Hezbollah leader Hassan Nasrallah has repeatedly threatened Israeli development of Karish — and other Israeli platforms — since London-listed Energean’s floating production, storage and offloading vessel arrived at the field in early June. Parts of Karish sit north of Lebanon’s Line 29 claim, put forward in late 2020.
The field, where output is targeted at 630 million cubic feet per day, was not in disputed territory under Lebanon’s previous Line 23 claim (see map).
Lebanon’s proposal has reportedly shifted in recent months to somewhere in between, with Beirut wanting all of Blocks 8 and 9 — which abut the Line 23 claim — plus additional territory that covers the portion of the Block 9 Qana prospect that extends beyond Line 23, according to a source close to Hezbollah.
- A deal will facilitate production in Israel, but it won’t necessarily mean a rapid boon for Lebanon, currently suffering an energy and economic crisis.
For Israel, the Karish development comes at an opportune time — if it can be done without triggering conflict. Europe’s desire to wean itself off Russian gas after Moscow’s decision to invade Ukraine has reopened a possible market for Mediterranean gas.
The prospects for Lebanon are less clear. The TotalEnergies-led consortium that holds Block 9 won’t drill in disputed territory, Energy Intelligence understands, leaving Qana’s prospectivity unknown. Private Russian firm Novatek is also planning to leave the consortium, which also includes Italy’s Eni. And major oil and gas firms are having trouble commercializing even massive proven reserves — witness Total’s troubled Mozambique LNG development. Still, “there’s enough of an argument that if things go well and the natural gas reserves are there, they can be used for the Lebanese people in the medium and long term,” the International Crisis Group’s David Wood said.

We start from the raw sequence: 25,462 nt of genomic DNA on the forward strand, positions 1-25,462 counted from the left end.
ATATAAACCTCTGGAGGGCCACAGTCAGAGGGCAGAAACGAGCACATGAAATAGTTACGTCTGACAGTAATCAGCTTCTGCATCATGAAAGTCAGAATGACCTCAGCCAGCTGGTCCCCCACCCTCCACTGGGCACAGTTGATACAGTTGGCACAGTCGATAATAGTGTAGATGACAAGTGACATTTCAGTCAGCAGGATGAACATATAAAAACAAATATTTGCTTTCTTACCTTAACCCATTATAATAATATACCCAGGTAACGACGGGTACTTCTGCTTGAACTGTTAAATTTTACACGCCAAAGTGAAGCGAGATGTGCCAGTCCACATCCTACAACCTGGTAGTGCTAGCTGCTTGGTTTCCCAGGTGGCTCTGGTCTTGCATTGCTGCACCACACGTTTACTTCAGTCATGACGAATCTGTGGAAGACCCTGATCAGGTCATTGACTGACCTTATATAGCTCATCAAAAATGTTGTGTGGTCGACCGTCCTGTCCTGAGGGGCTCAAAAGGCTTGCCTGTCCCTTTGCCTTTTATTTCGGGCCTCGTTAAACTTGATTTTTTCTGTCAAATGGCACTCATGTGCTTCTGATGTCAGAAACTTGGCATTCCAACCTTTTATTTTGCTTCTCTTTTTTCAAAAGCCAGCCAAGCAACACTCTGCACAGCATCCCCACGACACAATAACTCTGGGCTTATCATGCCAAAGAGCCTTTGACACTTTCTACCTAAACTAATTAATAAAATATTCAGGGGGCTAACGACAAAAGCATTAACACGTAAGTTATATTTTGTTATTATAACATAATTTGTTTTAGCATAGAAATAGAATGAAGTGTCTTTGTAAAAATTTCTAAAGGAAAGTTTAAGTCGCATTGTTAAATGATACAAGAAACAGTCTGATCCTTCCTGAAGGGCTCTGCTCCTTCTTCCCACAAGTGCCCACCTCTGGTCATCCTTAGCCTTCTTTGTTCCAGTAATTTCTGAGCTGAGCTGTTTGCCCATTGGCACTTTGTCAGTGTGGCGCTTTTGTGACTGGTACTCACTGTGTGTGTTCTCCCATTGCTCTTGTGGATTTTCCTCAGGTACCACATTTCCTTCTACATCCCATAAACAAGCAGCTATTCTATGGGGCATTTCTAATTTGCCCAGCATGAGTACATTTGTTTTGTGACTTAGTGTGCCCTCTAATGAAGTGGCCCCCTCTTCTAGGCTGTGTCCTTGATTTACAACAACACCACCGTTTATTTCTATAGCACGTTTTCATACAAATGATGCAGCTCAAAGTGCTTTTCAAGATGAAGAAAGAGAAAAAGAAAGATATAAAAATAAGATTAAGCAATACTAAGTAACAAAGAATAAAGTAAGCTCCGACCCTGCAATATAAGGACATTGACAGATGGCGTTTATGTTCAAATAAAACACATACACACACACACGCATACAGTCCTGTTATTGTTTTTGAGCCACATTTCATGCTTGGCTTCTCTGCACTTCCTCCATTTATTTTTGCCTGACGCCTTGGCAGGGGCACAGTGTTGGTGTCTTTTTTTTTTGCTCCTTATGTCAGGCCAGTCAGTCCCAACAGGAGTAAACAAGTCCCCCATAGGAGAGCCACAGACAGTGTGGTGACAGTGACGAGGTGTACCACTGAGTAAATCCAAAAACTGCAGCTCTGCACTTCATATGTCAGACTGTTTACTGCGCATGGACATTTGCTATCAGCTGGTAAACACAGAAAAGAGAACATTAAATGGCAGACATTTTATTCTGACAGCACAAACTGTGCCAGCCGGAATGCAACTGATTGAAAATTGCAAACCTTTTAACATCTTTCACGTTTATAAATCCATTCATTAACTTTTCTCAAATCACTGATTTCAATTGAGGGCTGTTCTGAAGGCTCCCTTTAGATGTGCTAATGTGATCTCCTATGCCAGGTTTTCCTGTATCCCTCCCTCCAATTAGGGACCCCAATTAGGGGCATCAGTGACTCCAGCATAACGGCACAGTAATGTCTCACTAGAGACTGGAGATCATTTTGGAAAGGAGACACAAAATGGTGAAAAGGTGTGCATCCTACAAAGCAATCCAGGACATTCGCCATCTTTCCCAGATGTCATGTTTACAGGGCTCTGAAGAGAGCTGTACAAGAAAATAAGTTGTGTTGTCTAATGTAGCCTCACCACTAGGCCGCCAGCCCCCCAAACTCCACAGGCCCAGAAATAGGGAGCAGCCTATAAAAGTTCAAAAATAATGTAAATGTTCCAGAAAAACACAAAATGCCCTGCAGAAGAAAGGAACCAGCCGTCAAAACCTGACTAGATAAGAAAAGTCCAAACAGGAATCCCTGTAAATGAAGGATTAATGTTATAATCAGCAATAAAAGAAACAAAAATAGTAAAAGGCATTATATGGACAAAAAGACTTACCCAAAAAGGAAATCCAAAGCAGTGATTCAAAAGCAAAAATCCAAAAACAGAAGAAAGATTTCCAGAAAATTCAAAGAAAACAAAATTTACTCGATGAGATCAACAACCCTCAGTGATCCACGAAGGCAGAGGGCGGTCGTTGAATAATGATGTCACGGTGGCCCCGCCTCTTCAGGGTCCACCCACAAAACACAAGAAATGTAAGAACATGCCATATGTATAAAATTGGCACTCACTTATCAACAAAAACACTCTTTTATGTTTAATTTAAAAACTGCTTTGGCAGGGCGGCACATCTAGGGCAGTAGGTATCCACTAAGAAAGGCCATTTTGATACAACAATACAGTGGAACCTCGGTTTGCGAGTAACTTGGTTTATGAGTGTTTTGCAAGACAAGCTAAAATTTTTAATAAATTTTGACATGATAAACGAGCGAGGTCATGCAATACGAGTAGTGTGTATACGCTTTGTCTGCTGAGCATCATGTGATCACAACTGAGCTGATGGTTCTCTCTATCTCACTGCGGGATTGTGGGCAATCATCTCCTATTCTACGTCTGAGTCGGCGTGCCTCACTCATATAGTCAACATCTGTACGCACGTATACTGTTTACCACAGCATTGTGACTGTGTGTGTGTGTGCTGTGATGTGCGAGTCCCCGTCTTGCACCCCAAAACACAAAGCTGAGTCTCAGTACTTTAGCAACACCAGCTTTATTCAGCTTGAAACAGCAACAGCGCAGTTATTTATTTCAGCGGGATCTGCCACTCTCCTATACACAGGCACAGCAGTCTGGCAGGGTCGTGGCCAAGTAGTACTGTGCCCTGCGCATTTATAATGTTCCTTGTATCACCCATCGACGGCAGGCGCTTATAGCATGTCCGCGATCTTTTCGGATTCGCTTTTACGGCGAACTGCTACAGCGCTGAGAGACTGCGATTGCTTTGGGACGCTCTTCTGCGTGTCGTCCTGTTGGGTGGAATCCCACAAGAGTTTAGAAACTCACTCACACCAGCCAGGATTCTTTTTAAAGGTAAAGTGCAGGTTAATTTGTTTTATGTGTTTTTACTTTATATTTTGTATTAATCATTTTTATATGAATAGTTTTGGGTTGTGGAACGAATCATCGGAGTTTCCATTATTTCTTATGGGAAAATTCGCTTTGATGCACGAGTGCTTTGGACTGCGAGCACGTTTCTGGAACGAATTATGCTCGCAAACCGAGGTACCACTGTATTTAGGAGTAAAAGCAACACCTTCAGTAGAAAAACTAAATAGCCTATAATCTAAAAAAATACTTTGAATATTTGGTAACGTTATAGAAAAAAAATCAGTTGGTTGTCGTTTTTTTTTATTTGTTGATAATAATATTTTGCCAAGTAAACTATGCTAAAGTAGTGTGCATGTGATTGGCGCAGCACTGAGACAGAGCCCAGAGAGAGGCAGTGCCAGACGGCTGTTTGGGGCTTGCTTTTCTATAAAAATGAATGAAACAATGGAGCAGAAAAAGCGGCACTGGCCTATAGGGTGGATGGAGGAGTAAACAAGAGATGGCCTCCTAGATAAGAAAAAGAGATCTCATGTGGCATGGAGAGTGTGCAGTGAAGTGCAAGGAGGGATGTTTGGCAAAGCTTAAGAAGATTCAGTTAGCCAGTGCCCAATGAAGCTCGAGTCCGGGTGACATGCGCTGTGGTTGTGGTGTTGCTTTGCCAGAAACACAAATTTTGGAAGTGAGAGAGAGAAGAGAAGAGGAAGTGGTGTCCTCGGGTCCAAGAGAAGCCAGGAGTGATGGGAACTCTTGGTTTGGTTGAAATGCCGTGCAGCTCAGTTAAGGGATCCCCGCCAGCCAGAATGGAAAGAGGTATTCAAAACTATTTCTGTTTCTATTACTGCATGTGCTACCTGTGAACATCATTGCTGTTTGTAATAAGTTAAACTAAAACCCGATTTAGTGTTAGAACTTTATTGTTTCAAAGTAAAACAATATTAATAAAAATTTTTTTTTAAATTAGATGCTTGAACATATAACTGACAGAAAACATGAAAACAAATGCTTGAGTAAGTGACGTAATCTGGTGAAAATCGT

Egyptian gas supplied via the Arab Gas Pipeline could yet offer nearer-term relief. Lebanon, Syria and Egypt have agreed for state Egyptian Natural Gas Holding Co. (Egas) to transport 650 million cubic meters of gas per year to Lebanon via Syria to alleviate chronic blackouts — a deal that only works if Washington comes up with a workaround to its existing sanctions on Syria to facilitate World Bank funding. The US’ Hochstein has said the two issues aren’t linked, but Lebanese officials believe they are — and that reaching an agreement on the maritime border could help pave the way for the piped gas in the near term.
- Domestic political issues on both sides may yet serve as obstacles to finalizing a deal.
The two sides have been close to agreement before, only for a deal to fall apart as domestic politics took over. In 2012, the government of then and current Lebanese Prime Minister Najab Mikati collapsed, putting an end to the prospects of a different compromise than what is on the table today, according to an account by then-negotiator Frederic Hof. This time around, Lebanese President Michele Aoun’s term expires Oct. 31, and a deal could mark a much-needed win for his term.
Israel meanwhile faces a political transition of its own. Ahead of Nov. 1 parliamentary elections, there is some speculation that Israeli Prime Minister Yair Lapid may prefer to push a possibly controversial deal back until after the poll. “I think the incentives do exist for Israel to do a deal and bring it across the line, but there obviously are some domestic obstacles,” Wood said. There is also US pressure to get the deal done. In an Aug. 31 phone call with Lapid, US President Joe Biden “emphasized the importance of concluding the maritime boundary negotiations between Israel and Lebanon in the coming weeks,” a White House readout said.
Waiting until after the election to finalize a deal also presents other problems for Israel. First there’s the risk that Nasrallah carries through on the threat to attack Karish if production begins there before an agreement. But any Israeli decision to delay Karish risks looking like acquiescence to those threats. The US official is optimistic a deal can be done before the Karish start-up, and does not need to wait until Israeli elections.
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